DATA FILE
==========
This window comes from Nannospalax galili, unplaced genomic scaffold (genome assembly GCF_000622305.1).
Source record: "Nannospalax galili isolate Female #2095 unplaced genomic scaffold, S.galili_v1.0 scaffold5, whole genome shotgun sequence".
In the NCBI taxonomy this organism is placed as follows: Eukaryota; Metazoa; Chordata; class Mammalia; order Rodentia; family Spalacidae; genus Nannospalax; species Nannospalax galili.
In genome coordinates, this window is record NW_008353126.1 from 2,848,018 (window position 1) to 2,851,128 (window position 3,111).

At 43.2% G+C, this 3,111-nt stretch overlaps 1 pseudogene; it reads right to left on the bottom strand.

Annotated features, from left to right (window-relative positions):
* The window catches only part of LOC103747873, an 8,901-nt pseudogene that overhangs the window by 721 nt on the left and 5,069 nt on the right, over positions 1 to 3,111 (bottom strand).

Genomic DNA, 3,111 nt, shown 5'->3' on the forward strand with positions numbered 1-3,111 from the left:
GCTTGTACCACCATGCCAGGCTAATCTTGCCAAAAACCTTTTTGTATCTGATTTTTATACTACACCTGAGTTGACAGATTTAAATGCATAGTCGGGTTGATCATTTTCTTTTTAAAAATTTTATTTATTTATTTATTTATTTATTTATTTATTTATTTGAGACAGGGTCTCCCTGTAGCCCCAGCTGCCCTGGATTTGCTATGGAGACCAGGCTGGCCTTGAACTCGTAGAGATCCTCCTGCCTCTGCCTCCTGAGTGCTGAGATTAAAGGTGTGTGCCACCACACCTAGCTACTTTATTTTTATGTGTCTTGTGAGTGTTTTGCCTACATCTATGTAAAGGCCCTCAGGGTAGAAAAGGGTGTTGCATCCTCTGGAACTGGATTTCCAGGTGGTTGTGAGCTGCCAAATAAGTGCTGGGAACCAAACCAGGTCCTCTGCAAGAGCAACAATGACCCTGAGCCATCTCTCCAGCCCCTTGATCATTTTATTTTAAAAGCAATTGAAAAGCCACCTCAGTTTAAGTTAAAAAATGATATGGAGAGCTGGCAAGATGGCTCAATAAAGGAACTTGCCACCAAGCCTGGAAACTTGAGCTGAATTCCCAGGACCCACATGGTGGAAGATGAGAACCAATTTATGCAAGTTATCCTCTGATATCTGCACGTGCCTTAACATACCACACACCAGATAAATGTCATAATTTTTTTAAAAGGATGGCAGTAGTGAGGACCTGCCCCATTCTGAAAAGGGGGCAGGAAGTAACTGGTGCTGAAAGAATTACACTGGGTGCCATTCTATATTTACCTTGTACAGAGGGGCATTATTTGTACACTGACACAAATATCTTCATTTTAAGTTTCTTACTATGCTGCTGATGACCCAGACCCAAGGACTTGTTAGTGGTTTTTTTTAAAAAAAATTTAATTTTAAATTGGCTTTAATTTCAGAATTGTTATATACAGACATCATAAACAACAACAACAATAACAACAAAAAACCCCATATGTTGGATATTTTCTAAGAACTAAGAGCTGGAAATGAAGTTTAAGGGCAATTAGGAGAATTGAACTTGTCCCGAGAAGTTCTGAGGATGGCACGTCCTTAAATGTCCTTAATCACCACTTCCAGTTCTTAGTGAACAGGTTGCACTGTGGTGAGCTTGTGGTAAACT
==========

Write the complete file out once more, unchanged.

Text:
This window comes from Nannospalax galili, unplaced genomic scaffold (genome assembly GCF_000622305.1).
Source record: "Nannospalax galili isolate Female #2095 unplaced genomic scaffold, S.galili_v1.0 scaffold5, whole genome shotgun sequence".
In the NCBI taxonomy this organism is placed as follows: Eukaryota; Metazoa; Chordata; class Mammalia; order Rodentia; family Spalacidae; genus Nannospalax; species Nannospalax galili.
In genome coordinates, this window is record NW_008353126.1 from 2,848,018 (window position 1) to 2,851,128 (window position 3,111).

At 43.2% G+C, this 3,111-nt stretch overlaps 1 pseudogene; it reads right to left on the bottom strand.

Annotated features, from left to right (window-relative positions):
* The window catches only part of LOC103747873, an 8,901-nt pseudogene that overhangs the window by 721 nt on the left and 5,069 nt on the right, over positions 1 to 3,111 (bottom strand).

Genomic DNA, 3,111 nt, shown 5'->3' on the forward strand with positions numbered 1-3,111 from the left:
GCTTGTACCACCATGCCAGGCTAATCTTGCCAAAAACCTTTTTGTATCTGATTTTTATACTACACCTGAGTTGACAGATTTAAATGCATAGTCGGGTTGATCATTTTCTTTTTAAAAATTTTATTTATTTATTTATTTATTTATTTATTTATTTATTTGAGACAGGGTCTCCCTGTAGCCCCAGCTGCCCTGGATTTGCTATGGAGACCAGGCTGGCCTTGAACTCGTAGAGATCCTCCTGCCTCTGCCTCCTGAGTGCTGAGATTAAAGGTGTGTGCCACCACACCTAGCTACTTTATTTTTATGTGTCTTGTGAGTGTTTTGCCTACATCTATGTAAAGGCCCTCAGGGTAGAAAAGGGTGTTGCATCCTCTGGAACTGGATTTCCAGGTGGTTGTGAGCTGCCAAATAAGTGCTGGGAACCAAACCAGGTCCTCTGCAAGAGCAACAATGACCCTGAGCCATCTCTCCAGCCCCTTGATCATTTTATTTTAAAAGCAATTGAAAAGCCACCTCAGTTTAAGTTAAAAAATGATATGGAGAGCTGGCAAGATGGCTCAATAAAGGAACTTGCCACCAAGCCTGGAAACTTGAGCTGAATTCCCAGGACCCACATGGTGGAAGATGAGAACCAATTTATGCAAGTTATCCTCTGATATCTGCACGTGCCTTAACATACCACACACCAGATAAATGTCATAATTTTTTTAAAAGGATGGCAGTAGTGAGGACCTGCCCCATTCTGAAAAGGGGGCAGGAAGTAACTGGTGCTGAAAGAATTACACTGGGTGCCATTCTATATTTACCTTGTACAGAGGGGCATTATTTGTACACTGACACAAATATCTTCATTTTAAGTTTCTTACTATGCTGCTGATGACCCAGACCCAAGGACTTGTTAGTGGTTTTTTTTAAAAAAAATTTAATTTTAAATTGGCTTTAATTTCAGAATTGTTATATACAGACATCATAAACAACAACAACAATAACAACAAAAAACCCCATATGTTGGATATTTTCTAAGAACTAAGAGCTGGAAATGAAGTTTAAGGGCAATTAGGAGAATTGAACTTGTCCCGAGAAGTTCTGAGGATGGCACGTCCTTAAATGTCCTTAATCACCACTTCCAGTTCTTAGTGAACAGGTTGCACTGTGGTGAGCTTGTGGTAAACT